Caesium- 134 and Iodine- 131 in contaminated water are readily absorbed by the human body orally through ingestion of water or seafood with accumulated levels of the pollutants. These radioactive elements are transported to body organs by blood where they remain until they decay after their respective half-lives. The emission of gamma and beta rays during the decay of these nuclides can significantly interfere with the genetics of the animals and human beings. Iodine- 131 is particularly absorbed in the thyroid glands where it can lead to cancer. Children are more vulnerable as adults are usually resistant (Povinec, Hirose and Aoyama 327). Cesium-137 also decays through beta and gamma radiation emission and has a half-life of thirty days. The contaminant bio-accumulates in the bodies of living things including human beings and marine animals and its levels concentrates in all living cells, posing a risk to genetic disorders, muscle tumours, brain, ovarian, and testicular cancers (Caldicott).

The Pacific Ocean is the widest water body in the world According to scientists, any form of radioactive pollution from the Fukushima nuclear plant into the sea that is directed to the North American West coast and other areas by the currents and tides earlier discussed gets rapidly diluted to very low concentrations. Thus, the residents of Hawaii, California and other areas in the West coast can be considered as not vulnerable. However, according to the Woods Hole Oceanographic Institute researchers, frequent monitoring of radiation levels in the West coast is vital. Also, any imported sea foods from Japan are entitled to nuclear material level examination before they reach the consumers. Besides, the Food and Drug Administration of the United States (FDA) limits importation of food products from the Fukushima region (Buck, Upton and Folger 4).

Although some traces of radiation of the Fukushima Daiichi disaster reached the waters of the West coast, the impact on aquatic life cannot be quantified. The United States’ West coast fisheries, for instance, are highly unlikely to be affected by the nuclear pollution traces that reach the fishing grounds of the area. However, previous studies by the Japan’s Fisheries Research Agency have reported that Caesium- 137 can accumulate into the muscles of fish. Nevertheless, the U.S.’s West coast is insignificantly polluted ( Buck, Upton and Folger 4). Similarly the economy of the region was not affected. Speculations and studies not based on evidence suggest that the impacts of the radioactive pollutant emissions from the Fukushima Daiichi disaster might affect the marine live and human health in the North American shores in future. Thus, the United States should maintain a constant monitoring of the of the West coast waters as a precautionary measure (Marcovici 49).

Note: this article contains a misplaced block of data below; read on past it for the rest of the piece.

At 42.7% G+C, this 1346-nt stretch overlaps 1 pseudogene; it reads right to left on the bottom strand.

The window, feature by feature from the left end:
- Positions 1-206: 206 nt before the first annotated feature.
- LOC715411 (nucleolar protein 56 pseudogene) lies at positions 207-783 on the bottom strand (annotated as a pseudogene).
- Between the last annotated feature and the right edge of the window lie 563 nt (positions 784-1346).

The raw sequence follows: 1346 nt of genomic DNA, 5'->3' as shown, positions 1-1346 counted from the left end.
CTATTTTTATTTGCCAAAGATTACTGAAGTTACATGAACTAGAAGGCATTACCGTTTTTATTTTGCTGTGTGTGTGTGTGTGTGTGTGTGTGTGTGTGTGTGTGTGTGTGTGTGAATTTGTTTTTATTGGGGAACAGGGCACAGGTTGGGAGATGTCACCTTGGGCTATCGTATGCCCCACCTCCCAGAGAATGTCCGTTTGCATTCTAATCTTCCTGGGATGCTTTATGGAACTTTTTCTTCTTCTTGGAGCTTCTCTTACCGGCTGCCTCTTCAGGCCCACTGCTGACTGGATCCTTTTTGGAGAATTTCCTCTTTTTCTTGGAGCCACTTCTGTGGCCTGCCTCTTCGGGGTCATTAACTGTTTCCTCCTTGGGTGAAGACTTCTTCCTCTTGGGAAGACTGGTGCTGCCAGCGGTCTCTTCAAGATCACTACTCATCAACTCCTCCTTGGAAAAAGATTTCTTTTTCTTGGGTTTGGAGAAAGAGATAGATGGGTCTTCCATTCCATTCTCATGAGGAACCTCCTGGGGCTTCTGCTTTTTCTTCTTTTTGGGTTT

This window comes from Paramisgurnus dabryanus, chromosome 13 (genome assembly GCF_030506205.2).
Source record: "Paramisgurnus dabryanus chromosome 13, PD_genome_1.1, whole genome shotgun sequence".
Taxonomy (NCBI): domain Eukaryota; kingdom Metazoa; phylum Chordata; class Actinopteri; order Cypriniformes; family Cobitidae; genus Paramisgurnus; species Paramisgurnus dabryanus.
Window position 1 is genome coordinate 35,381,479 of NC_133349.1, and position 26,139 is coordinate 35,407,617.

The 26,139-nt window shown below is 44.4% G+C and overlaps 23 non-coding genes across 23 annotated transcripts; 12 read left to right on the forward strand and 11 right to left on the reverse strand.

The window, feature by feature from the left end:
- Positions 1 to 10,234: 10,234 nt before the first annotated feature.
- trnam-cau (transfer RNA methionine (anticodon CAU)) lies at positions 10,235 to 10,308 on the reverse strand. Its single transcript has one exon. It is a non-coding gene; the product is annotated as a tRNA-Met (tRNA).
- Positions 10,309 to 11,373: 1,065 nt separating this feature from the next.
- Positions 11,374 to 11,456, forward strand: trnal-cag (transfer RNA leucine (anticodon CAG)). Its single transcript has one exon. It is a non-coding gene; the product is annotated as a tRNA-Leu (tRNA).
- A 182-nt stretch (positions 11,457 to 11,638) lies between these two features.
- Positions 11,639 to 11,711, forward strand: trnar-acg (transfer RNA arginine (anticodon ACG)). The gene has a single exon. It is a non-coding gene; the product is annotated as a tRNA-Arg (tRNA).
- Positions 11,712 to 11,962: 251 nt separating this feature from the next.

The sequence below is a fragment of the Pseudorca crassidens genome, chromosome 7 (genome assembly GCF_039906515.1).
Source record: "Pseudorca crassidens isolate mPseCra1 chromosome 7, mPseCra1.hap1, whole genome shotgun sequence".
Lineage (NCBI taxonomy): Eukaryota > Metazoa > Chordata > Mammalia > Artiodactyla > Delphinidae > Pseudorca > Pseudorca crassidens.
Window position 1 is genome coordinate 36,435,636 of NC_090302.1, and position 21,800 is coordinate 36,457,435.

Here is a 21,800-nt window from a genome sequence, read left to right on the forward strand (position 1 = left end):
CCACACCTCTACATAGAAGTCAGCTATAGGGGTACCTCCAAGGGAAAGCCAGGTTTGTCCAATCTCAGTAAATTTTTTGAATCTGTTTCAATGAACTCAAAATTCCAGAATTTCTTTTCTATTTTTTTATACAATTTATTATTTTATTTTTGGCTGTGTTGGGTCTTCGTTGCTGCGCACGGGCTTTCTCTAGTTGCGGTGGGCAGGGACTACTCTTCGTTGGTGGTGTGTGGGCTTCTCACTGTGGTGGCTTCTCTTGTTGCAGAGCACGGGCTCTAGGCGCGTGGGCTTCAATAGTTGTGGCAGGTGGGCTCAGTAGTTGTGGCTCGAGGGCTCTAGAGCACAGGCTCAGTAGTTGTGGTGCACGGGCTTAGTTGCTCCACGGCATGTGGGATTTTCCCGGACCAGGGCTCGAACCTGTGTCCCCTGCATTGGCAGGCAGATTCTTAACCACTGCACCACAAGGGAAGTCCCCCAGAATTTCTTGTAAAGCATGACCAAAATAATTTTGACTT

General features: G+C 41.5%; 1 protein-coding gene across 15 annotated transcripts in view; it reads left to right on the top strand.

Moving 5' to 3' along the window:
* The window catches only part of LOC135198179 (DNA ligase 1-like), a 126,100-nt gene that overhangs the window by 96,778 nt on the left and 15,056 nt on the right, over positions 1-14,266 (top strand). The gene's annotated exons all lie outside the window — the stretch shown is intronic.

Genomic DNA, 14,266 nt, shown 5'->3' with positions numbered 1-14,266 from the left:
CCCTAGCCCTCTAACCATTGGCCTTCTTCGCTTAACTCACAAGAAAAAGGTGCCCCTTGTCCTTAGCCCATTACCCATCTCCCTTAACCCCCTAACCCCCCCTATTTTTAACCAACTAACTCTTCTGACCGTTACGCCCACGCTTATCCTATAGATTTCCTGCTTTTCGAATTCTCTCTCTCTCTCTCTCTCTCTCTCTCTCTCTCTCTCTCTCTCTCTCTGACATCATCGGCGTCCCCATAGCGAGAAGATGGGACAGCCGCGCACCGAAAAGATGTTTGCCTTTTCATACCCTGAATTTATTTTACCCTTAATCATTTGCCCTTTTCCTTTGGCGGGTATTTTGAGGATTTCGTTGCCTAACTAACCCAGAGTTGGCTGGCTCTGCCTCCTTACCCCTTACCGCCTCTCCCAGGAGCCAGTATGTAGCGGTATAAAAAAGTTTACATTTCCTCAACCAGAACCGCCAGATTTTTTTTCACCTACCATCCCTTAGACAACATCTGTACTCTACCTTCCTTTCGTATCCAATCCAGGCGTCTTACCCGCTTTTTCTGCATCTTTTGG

Conclusion

The environmental pollution from radioactive material emissions after the Fukushima disaster is likely to be felt for thousands of years in Japan. The transport of traces of radioactive elements from the Pacific Ocean shores of Japan’s Fukushima to the United States’ West coast marine waters by ocean currents is a slow process. Negligibly low levels of radiations are however detected in the North pacific waters. The traces are however below the background limits and thus do not pose a risk to human beings. Nevertheless, the bio-accumulation of the contaminants in aquatic animals and plants may take place over time making it necessary to screen sea foods before they reach the consumers. Frequent monitoring of the West Coast waters under the jurisdiction of the United States should be effected for safety purposes.

 

Work Cited

Buck, Eugene H., Harold F. Upton and Peter Folger. Effects of Radiation from Fukushima Daiichi on the U. S. Marine Environment. Washington D.C.: Congresissional research Service, 2011.

Caldicott, Helen. Crisis Without End: The Medical and Ecological Consequences of the Fukushima Nuclear Catastrophe. New York: The New Press, 2014.

Marcovici, Michael. Lesson Learned?: Nuclear Energy after Fukushima. Norderstedt: Books on Demand, 2013.

Povinec, Pavel P., Katsumi Hirose and Michio Aoyama. Fukushima Accident: Radioactivity Impact on the Environment. Massachusetts: Newnes, 2013.